Dare to accept your pain
The most common trap is to choose to avoid the situation. Constantly shutting out the feelings you have over the long term could simply serve to reinforce the pain. It is therefore not good advice to just “pull yourself together.”
- Dare to accept your pain.
- Put what you’re feelings into words.
- It is important that whoever listens to the story acknowledges the other person’s experience.
Talk to a neutral third party
Many find it useful to talk to a neutral third party. It is not uncommon for people to seek help because they are worried that they will wear out their loved ones or feel that they are unable to escape a fixed mindset.
Confront your own style of thinking
Cognitive therapy tells us that what a person thinks about him or herself affects how that person perceives the situation. Many who find themselves in a crisis blame themselves, or develop a stream of negative thoughts about their ability to cope.
- A first step is to record the thoughts, feelings and bodily reactions that you have during the situation.
- It is often the case that you first become aware of feelings or bodily discomfort. We are often much less aware of the negative thoughts we have, but it is nevertheless important to do something about these thoughts to bring about a change.
The next step is to challenge your negative self-assumptions with counter arguments.
Some central questions to ask:
- Do your negative thoughts reflect the actual situation?
- What facts contradict these negative perceptions of yourself?
It is not uncommon to feel angry after having experienced different kinds of violations or loss. Your experience challenges your belief that the world is a safe place, or that others wish you well. Some people react with an anger that they take out on the people around them.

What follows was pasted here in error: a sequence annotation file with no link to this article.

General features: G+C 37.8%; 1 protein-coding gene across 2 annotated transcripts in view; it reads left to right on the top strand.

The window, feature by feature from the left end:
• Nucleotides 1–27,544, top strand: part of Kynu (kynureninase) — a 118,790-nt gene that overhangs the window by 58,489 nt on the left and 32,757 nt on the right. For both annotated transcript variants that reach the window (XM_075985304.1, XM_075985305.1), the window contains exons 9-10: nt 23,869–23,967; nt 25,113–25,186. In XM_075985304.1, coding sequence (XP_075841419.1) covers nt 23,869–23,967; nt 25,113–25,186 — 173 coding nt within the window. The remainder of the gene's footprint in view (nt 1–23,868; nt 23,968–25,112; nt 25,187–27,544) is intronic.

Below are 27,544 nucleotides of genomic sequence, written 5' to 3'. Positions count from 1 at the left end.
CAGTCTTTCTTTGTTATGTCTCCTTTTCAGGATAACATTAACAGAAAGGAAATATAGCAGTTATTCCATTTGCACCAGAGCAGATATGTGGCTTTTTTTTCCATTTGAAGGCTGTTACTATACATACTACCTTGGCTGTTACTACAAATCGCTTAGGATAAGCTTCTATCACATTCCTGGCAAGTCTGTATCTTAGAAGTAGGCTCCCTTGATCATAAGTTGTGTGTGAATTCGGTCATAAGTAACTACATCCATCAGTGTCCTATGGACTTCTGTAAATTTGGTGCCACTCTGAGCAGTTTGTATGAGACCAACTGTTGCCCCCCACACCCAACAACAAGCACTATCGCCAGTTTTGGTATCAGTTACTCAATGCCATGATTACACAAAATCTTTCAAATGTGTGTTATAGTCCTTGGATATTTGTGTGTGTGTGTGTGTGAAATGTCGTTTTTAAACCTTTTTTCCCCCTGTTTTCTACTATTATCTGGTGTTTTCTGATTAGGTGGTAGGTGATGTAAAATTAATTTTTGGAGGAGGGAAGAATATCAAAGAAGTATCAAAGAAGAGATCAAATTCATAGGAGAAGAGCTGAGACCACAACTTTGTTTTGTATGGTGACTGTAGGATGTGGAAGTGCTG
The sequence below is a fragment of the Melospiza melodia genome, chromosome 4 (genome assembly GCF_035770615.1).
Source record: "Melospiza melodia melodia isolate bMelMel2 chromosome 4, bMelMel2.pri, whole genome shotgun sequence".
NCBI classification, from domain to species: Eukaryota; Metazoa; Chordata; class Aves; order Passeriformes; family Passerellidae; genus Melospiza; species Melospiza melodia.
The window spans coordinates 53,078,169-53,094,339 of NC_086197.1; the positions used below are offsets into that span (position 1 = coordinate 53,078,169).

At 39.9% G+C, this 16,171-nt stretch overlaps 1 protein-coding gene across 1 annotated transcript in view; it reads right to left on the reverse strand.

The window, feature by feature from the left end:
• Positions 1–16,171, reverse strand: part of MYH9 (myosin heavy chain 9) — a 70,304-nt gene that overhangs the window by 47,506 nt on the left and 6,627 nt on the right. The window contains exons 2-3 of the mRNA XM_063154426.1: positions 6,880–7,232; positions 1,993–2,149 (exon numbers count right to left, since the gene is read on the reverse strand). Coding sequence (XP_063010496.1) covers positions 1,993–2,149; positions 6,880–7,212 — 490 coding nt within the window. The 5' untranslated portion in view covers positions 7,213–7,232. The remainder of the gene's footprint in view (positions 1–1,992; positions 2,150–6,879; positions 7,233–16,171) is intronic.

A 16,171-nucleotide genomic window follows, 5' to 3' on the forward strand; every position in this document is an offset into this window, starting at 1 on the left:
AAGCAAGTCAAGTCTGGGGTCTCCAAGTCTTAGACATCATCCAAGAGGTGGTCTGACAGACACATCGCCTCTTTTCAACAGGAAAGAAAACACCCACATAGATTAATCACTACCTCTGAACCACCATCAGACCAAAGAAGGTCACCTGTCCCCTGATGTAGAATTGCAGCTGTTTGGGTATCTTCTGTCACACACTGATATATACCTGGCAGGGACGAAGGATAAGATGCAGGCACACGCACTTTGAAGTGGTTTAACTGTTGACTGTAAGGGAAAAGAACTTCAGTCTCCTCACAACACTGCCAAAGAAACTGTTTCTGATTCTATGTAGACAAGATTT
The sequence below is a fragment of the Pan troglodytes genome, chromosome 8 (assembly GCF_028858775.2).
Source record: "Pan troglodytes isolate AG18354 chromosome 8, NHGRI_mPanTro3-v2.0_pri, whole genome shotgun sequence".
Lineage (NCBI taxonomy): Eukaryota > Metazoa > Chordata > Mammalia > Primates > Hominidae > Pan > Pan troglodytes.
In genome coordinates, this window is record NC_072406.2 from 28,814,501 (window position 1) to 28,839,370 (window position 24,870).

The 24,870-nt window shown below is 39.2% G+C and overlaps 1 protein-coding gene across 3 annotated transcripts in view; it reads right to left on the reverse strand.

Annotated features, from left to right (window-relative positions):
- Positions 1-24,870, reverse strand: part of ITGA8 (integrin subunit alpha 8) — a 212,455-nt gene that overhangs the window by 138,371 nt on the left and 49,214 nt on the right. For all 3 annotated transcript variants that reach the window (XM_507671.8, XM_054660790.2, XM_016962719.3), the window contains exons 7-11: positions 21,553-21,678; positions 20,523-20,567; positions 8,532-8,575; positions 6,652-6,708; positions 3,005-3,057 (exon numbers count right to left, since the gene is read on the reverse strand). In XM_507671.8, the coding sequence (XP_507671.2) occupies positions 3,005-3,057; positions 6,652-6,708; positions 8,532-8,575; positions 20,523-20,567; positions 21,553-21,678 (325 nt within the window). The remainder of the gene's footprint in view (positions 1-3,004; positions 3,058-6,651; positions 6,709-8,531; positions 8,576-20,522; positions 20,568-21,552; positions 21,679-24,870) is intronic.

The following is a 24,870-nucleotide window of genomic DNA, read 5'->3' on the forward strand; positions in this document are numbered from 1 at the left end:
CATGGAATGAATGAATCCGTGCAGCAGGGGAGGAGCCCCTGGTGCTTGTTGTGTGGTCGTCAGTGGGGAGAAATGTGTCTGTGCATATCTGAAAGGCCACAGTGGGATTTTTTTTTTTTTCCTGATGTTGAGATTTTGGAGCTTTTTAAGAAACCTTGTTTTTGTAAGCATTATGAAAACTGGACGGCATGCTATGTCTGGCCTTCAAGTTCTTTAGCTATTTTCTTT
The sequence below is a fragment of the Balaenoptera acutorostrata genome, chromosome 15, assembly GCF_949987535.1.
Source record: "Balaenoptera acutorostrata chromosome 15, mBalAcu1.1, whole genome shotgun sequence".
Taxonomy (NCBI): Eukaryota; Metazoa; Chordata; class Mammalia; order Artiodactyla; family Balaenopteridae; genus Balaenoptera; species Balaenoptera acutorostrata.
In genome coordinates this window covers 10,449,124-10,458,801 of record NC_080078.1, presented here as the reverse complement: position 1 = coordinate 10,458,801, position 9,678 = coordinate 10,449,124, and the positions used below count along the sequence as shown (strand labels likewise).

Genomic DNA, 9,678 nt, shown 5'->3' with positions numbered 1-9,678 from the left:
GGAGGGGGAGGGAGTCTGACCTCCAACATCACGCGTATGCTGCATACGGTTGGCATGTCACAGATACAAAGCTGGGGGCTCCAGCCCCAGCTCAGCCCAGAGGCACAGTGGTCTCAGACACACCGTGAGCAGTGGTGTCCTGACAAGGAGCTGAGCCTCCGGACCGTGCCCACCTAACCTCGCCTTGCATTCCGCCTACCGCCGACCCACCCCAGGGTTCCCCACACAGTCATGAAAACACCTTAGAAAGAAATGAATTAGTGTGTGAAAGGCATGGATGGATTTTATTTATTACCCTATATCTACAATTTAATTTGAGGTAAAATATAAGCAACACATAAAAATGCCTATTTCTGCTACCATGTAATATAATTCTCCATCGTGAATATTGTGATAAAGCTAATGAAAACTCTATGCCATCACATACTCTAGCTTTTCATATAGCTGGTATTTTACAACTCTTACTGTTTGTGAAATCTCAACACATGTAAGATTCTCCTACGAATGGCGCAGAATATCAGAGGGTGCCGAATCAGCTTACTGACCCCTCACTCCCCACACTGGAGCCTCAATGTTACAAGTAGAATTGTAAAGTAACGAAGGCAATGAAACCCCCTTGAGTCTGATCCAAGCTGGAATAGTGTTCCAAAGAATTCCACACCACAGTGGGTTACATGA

People end up being vigilant in a way that other people’s intentions are constantly interpreted in a negative way. You overreact, over-interpret and shoot from the hip. This in turn creates an even greater miasma of frustration around you. One important part of the reconciliation process can be to acknowledge the anger that you feel. In the case of a violation, it is important to place the responsibility on the person who actually created the problem instead of blaming yourself or letting bad feelings spill over onto your loved ones.
Write your story anew
Try to internalize the fact that the bad thing that has happened, has happened. But it’s over now. When you have come far enough along in the healing process, you can begin to rewrite your own story. Instead of seeing yourself as a loser and a victim, you can shift your perspective on things and see them in new ways. This does not mean you should trivialize what happened, but that you should give yourself a new and better role in your own story.
Record positive happenings
Recording positive happenings and your experience of coping with things helps you keep your spirits up and to see that you are headed in the right direction.
- Shift your focus from the painful to what you have here and now.
- You do the best you can – find your way to positive things and what you can do and enjoy.
As you begin to keep track of positive events, it is common for negative thoughts and feelings to be weakened – just by virtue of keeping these records. This happens because you give yourself permission to shift your focus from the things you can’t manage to the things that you can. That gives you more room for other thoughts, and the negative thoughts and feelings shift more into the background.